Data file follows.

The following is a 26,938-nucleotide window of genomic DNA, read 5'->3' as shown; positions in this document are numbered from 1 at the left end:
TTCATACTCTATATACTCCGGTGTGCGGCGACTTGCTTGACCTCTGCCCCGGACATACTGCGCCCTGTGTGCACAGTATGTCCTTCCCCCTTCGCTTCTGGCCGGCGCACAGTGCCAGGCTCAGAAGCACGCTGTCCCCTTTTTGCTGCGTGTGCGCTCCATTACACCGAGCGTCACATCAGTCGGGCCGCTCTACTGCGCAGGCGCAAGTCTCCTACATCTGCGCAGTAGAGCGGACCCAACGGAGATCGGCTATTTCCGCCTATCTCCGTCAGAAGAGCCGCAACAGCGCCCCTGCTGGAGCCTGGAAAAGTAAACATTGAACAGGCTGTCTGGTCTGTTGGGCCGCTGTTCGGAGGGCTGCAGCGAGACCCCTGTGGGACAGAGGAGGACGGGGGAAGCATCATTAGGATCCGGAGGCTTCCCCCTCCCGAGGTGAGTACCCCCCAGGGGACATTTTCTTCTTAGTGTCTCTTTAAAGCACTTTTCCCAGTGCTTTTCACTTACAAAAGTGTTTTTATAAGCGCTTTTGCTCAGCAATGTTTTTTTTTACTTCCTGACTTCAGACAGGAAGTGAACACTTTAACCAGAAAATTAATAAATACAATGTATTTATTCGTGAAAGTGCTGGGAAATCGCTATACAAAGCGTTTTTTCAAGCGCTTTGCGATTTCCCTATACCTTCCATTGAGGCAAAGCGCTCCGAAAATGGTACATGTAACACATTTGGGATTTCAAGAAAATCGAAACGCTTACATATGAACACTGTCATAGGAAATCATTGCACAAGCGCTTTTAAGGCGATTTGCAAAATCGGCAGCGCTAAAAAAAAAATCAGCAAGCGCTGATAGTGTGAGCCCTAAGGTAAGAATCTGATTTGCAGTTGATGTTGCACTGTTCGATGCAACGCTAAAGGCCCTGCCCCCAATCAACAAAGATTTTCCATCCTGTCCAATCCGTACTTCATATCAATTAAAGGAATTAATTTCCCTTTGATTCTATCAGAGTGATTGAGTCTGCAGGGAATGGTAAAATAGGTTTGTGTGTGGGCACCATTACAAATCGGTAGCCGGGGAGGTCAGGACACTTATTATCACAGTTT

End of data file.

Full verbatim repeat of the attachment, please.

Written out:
The following is a 26,938-nucleotide window of genomic DNA, read 5'->3' as shown; positions in this document are numbered from 1 at the left end:
TTCATACTCTATATACTCCGGTGTGCGGCGACTTGCTTGACCTCTGCCCCGGACATACTGCGCCCTGTGTGCACAGTATGTCCTTCCCCCTTCGCTTCTGGCCGGCGCACAGTGCCAGGCTCAGAAGCACGCTGTCCCCTTTTTGCTGCGTGTGCGCTCCATTACACCGAGCGTCACATCAGTCGGGCCGCTCTACTGCGCAGGCGCAAGTCTCCTACATCTGCGCAGTAGAGCGGACCCAACGGAGATCGGCTATTTCCGCCTATCTCCGTCAGAAGAGCCGCAACAGCGCCCCTGCTGGAGCCTGGAAAAGTAAACATTGAACAGGCTGTCTGGTCTGTTGGGCCGCTGTTCGGAGGGCTGCAGCGAGACCCCTGTGGGACAGAGGAGGACGGGGGAAGCATCATTAGGATCCGGAGGCTTCCCCCTCCCGAGGTGAGTACCCCCCAGGGGACATTTTCTTCTTAGTGTCTCTTTAAAGCACTTTTCCCAGTGCTTTTCACTTACAAAAGTGTTTTTATAAGCGCTTTTGCTCAGCAATGTTTTTTTTTACTTCCTGACTTCAGACAGGAAGTGAACACTTTAACCAGAAAATTAATAAATACAATGTATTTATTCGTGAAAGTGCTGGGAAATCGCTATACAAAGCGTTTTTTCAAGCGCTTTGCGATTTCCCTATACCTTCCATTGAGGCAAAGCGCTCCGAAAATGGTACATGTAACACATTTGGGATTTCAAGAAAATCGAAACGCTTACATATGAACACTGTCATAGGAAATCATTGCACAAGCGCTTTTAAGGCGATTTGCAAAATCGGCAGCGCTAAAAAAAAAATCAGCAAGCGCTGATAGTGTGAGCCCTAAGGTAAGAATCTGATTTGCAGTTGATGTTGCACTGTTCGATGCAACGCTAAAGGCCCTGCCCCCAATCAACAAAGATTTTCCATCCTGTCCAATCCGTACTTCATATCAATTAAAGGAATTAATTTCCCTTTGATTCTATCAGAGTGATTGAGTCTGCAGGGAATGGTAAAATAGGTTTGTGTGTGGGCACCATTACAAATCGGTAGCCGGGGAGGTCAGGACACTTATTATCACAGTTT